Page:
Pitch altering Phonosurgery in Trans sexual or Transgender individuals
(Voice Feminization Surgery: A Critical Overview By Anne A. Lawrence, M.D., Ph.D).
Male and female voice differ primarily in their pitch (frequency) and in their timbre (resonance). The characteristic pitch or fundamental frequency (F0) of the male voice ranges from about 100 to 150 Hz; for the female voice, F0 ranges from 170 to 220 Hz. The lower pitch of the male voice is primarily due to the greater length and mass of the male vocal cords. The distinctive timbre or resonance of the male voice is primarily due to the greater length of the male upper airway (throat, mouth, nose, and sinuses; see Fitch & Giedd, 1999). Both fundamental frequency and resonance provide important acoustic cues to the sex of a speaker, but fundamental frequency is the more important cue (for a review see Oates & Dacakis, 1983). There is currently no practical way to surgically feminize the resonant properties of the airway (more research in this area would be desirable), but there are several operations that can surgically modify the pitch or F0 of the voice.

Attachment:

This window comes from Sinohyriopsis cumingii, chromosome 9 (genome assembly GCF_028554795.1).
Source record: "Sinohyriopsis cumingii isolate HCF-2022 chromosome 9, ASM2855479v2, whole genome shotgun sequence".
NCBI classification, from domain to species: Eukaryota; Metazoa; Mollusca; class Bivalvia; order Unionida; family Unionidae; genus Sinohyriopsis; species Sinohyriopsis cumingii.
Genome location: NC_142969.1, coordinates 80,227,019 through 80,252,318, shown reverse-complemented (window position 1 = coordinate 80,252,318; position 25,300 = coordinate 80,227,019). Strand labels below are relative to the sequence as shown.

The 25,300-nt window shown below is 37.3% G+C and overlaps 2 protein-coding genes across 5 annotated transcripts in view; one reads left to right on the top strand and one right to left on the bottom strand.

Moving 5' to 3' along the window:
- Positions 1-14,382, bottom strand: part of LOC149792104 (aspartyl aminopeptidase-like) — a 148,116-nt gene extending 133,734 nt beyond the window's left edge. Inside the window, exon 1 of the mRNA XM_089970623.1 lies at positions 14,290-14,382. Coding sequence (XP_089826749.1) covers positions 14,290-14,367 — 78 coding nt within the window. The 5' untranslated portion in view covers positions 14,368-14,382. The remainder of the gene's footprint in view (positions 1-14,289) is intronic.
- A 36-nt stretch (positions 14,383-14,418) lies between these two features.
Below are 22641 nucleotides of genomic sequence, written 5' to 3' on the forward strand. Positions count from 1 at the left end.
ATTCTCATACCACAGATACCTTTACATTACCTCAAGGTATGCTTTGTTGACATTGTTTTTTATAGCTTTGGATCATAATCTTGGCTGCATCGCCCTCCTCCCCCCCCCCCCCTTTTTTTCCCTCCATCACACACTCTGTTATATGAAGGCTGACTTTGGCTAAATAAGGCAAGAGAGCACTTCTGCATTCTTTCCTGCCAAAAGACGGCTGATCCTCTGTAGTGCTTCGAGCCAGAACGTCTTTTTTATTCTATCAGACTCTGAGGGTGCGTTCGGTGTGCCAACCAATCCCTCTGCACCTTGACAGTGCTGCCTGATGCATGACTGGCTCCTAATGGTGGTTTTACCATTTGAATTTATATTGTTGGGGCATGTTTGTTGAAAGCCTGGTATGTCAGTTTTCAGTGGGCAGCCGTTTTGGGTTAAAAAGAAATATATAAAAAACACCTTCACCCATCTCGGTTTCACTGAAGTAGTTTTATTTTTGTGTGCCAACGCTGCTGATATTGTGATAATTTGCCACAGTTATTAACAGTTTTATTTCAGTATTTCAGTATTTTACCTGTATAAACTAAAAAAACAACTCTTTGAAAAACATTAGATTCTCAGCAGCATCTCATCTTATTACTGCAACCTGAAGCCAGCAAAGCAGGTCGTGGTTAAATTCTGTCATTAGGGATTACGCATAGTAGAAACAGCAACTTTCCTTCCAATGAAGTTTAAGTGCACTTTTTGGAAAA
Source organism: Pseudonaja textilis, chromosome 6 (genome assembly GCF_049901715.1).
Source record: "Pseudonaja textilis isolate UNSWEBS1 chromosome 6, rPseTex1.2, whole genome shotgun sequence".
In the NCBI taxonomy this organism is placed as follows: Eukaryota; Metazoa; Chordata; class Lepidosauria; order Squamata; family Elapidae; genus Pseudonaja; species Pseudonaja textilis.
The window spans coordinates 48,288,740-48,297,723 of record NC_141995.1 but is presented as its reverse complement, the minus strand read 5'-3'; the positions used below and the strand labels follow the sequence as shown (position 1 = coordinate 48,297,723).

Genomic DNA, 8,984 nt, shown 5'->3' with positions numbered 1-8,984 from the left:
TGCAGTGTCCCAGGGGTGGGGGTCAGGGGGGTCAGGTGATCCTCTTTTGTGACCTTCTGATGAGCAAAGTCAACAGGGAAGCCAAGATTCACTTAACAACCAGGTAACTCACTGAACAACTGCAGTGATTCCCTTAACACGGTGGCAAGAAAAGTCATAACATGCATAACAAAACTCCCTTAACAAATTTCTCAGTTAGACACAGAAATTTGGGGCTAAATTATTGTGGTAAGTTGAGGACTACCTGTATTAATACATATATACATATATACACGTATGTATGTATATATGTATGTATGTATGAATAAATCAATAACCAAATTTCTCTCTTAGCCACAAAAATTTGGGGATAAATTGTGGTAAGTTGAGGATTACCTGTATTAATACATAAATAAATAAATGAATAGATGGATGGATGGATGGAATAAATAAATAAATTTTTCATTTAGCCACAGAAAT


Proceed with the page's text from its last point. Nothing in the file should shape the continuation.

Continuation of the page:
Fundamental frequency, F0, is inversely proportional to the length of the vocal cords, is inversely proportional to the square root of the density (mass per unit volume) of the cords, and is directly proportional to the square root of the tension of the cords (see Kunachak, Prakunhungsit, & Sujjalak, 2000). Consequently, there are really only three ways to attempt to increase F0 surgically: (a) by decreasing the vibrating length of the vocal cord (highly efficient), (b) by increasing tension of the vocal cord (less efficient, since the relationship is square root rather than linear), or (c) by decreasing the density of the vocal cord (also less efficient, since the relationship is square root).
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